Teacher's training saves student's life
By Janice Steinhagen - Staff Writer
Sprague - posted Tue., Oct. 18, 2011
When third grade teacher Lydia Plona signed up for the cardio-pulmonary resuscitation course offered for staff at Sayles Elementary School, she remembered thinking, “I hope I never have to use this.”
But one of her students is glad she did.
Last month, Plona used the Heimlich maneuver to dislodge a water bottle cap that had been inadvertently swallowed by her student, Ethan Rivera. Her quick thinking and effective response may well saved the boy’s life.
On the afternoon of Sept. 12, Plona heard coughing in her classroom and saw 8-year-old Ethan at his desk, gasping. “It looked like he couldn’t breathe and he looked kind of purple,” she said. “I didn’t even use the phone. I told someone to go get [school nurse Pat] Houle.” Then her training clicked into place.
“She said [to Ethan], ‘stand up’, and she did the Heimlich maneuver,” said Houle, who was doing paperwork in another part of the building. Plona stepped behind the boy and placed her arms under his ribcage, as she’d been trained to do.
“I just focused,” she said. “I didn’t worry about what the other kids were doing. I remember it was very quiet,” she recalled about the classroom. “You just go into that zone and do what you need to do,” she said.
Ethan was so lightweight that she was lifting him off the floor with each upward thrust of her fists. “I thought, ‘I hope it’s working!’” she recalled. “But it does work.”
“By the time I got there she had already dislodged [the cap],” said Houle. Those precious few minutes were a crucial factor in the incident’s good outcome, she added. “I can’t be in all these places at one time,” she said. Knowing that other staff members can step up to the plate in an emergency is something that Houle said she appreciates immensely.
Sayles principal Jean Wierzbinski said that Ethan, who was a bit shaky and throwing up after the incident, went home early with his parents.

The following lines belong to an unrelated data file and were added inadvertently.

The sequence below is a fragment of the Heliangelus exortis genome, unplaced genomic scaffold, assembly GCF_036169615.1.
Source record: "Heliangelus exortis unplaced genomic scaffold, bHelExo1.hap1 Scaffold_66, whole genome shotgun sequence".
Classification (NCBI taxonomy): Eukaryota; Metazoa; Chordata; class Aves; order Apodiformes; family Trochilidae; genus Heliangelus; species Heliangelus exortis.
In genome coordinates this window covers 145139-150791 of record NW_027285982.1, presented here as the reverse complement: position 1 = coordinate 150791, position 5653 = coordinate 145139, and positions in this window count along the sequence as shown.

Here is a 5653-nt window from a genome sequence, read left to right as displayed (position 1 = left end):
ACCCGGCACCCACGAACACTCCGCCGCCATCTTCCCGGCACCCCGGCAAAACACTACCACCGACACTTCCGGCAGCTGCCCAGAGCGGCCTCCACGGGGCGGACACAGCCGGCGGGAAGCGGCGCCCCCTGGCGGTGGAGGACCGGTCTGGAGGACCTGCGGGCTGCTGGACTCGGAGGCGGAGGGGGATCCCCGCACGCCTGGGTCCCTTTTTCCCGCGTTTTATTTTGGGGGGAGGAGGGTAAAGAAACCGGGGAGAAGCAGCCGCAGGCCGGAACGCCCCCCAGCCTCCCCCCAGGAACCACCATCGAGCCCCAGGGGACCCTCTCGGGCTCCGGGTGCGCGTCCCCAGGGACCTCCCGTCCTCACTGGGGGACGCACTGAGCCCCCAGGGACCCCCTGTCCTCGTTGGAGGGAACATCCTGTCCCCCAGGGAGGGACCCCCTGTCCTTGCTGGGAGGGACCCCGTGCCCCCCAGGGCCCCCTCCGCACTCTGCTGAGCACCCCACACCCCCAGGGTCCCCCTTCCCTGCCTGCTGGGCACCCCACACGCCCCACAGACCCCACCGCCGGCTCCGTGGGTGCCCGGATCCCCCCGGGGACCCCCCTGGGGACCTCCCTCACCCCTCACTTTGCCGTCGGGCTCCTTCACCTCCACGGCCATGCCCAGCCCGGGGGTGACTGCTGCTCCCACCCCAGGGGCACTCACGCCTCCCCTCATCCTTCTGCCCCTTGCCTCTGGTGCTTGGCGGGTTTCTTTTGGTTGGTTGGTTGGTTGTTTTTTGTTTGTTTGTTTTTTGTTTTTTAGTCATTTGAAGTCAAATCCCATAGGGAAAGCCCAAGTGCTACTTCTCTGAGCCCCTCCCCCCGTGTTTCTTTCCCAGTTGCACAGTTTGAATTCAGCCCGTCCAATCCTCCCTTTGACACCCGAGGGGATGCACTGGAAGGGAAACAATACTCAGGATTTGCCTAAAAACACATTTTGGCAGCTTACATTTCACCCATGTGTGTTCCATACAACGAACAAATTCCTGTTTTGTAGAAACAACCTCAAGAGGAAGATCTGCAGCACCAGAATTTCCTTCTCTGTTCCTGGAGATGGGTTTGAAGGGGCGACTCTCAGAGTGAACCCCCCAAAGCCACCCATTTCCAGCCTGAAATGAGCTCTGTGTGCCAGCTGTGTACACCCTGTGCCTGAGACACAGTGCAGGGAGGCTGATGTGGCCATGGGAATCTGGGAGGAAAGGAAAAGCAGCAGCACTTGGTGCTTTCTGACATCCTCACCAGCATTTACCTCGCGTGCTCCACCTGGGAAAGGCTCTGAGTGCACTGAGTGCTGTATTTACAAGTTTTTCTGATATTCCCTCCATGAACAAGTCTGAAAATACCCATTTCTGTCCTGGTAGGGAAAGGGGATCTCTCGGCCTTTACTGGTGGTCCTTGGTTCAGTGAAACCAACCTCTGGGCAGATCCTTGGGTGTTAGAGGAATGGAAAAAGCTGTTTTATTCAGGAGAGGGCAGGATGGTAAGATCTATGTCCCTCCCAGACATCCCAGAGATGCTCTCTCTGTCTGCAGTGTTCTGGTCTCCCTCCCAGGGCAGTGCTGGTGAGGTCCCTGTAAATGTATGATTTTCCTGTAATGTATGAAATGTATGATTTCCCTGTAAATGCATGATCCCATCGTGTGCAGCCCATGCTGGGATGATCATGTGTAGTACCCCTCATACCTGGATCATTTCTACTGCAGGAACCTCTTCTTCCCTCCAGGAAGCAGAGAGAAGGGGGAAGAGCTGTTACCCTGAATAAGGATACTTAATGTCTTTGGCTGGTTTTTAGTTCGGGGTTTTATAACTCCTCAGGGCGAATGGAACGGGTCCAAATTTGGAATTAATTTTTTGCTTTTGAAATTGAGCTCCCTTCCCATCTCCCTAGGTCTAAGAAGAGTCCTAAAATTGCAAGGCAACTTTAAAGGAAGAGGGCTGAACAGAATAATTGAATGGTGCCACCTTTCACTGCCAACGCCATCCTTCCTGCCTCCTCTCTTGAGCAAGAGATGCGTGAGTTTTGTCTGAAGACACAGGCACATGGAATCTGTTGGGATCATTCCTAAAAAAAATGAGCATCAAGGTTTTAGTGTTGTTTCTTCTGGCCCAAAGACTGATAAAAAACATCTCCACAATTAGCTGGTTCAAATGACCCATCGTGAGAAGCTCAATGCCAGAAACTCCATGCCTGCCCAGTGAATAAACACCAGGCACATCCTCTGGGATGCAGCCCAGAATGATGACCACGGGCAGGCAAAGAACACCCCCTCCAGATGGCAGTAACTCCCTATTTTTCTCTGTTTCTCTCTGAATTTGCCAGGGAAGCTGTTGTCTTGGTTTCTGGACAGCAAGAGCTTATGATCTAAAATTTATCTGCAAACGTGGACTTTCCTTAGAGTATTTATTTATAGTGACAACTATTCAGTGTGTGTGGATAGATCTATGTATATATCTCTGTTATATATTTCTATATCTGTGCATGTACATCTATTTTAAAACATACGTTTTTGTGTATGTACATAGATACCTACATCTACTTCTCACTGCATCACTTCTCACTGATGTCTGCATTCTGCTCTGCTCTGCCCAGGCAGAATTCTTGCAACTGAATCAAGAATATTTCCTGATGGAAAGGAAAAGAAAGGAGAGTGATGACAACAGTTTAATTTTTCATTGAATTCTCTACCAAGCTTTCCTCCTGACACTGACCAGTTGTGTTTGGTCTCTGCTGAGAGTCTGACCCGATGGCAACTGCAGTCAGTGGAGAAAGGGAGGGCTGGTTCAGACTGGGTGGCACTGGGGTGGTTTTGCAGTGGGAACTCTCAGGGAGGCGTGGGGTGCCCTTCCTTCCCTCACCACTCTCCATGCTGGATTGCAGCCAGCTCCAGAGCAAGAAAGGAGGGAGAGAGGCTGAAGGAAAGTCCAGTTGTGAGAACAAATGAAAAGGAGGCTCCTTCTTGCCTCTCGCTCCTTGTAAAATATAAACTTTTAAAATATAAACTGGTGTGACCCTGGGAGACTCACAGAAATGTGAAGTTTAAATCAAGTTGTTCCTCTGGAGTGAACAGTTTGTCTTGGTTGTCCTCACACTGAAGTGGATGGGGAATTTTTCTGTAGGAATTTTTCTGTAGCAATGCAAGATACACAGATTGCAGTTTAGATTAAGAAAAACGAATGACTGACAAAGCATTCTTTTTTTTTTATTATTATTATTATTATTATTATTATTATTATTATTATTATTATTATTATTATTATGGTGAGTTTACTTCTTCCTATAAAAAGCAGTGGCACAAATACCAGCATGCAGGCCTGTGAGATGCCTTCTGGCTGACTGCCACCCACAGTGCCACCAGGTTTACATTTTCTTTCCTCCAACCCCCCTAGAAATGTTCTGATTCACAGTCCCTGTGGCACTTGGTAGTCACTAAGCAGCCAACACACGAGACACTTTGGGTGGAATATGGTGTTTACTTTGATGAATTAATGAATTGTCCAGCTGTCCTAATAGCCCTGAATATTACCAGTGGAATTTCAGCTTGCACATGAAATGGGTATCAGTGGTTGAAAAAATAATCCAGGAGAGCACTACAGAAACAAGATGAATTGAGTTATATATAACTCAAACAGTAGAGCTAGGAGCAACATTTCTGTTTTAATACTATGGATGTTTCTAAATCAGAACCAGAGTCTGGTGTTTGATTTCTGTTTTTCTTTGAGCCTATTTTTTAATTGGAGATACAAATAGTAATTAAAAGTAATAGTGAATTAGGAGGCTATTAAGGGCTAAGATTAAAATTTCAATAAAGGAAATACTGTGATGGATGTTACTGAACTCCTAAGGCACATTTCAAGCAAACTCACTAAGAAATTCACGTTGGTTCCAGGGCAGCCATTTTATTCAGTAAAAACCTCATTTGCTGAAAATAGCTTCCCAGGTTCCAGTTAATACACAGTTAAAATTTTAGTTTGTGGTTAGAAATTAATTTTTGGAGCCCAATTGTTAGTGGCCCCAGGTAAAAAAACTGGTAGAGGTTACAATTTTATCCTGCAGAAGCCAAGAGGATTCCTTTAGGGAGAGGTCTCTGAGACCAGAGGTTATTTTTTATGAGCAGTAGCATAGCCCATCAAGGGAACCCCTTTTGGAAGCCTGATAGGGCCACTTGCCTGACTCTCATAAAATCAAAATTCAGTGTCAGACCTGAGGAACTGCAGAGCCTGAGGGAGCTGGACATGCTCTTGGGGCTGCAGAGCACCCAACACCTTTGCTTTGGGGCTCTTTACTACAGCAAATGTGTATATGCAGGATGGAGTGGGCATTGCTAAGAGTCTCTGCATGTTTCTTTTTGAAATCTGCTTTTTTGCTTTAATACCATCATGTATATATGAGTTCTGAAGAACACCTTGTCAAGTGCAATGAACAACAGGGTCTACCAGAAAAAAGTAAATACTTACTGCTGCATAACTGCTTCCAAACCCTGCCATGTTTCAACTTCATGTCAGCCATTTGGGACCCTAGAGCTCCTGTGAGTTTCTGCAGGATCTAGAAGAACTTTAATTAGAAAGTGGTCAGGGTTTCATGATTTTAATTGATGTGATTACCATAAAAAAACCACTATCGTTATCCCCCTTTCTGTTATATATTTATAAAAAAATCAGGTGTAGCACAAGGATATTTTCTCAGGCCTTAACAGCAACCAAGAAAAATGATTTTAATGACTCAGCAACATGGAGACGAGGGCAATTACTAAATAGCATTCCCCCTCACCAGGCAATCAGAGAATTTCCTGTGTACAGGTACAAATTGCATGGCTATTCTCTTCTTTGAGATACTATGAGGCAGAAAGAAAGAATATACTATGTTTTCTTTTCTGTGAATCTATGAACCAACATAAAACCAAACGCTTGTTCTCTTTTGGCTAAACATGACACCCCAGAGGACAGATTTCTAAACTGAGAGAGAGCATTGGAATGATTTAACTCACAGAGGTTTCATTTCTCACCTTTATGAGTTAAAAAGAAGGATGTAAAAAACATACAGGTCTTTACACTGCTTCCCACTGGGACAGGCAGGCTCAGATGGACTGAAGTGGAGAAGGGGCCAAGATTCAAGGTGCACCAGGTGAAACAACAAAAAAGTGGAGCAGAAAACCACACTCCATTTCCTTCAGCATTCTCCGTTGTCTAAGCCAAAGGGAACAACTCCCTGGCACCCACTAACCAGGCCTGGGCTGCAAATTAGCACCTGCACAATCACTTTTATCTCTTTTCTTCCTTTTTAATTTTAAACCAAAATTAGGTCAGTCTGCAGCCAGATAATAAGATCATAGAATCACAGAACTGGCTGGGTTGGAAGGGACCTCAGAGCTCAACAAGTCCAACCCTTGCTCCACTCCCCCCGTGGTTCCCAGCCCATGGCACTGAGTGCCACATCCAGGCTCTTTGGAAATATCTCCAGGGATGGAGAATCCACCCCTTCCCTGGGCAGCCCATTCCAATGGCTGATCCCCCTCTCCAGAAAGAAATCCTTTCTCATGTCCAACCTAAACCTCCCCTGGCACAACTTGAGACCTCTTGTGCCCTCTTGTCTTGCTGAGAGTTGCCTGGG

“I told the kids, ‘What you just saw is called the Heimlich maneuver,’” Plona said. “Then I just sat down.”
Wierzbinski said that another staff member took the rest of the class into an empty classroom and talked to them about the incident. “It’s a scary thing for kids to witness,” she said.
While the students were being debriefed, Plona spent some time decompressing with Houle. It’s not just the kids who witness or experience such an incident who need to come to terms with it, Houle said. The person who did the CPR “also needs to be helped through their emotions and their feelings,” she said.
“I was a little bit shaken up,” Plona admitted.
A course in CPR, first aid and use of the AED is offered every other year to school staff by Lt. Donna Sanford of the Baltic Fire Engine Company #1. Ironically, the next class was slated for this Wednesday. Plona and Ethan were invited to the fire department so that Plona could receive an award for her actions.
Though the course isn’t compulsory, Plona, who has been teaching for four years, opted to participate “just in case.”
“I wouldn’t want to be unprepared for that [kind of emergency],” she said. “Who knows what would have happened?”
Ethan certainly knows. He arrived at school this week with a handmade envelope containing pictures and a book he wrote for Plona. “Thank you for saving my life,” he wrote. “Sayles School is the best school ever.”
His classmates know, too. Plona said that since the incident, the number of times she’s had to ask students to remove inappropriate things from their mouths “has dramatically decreased.”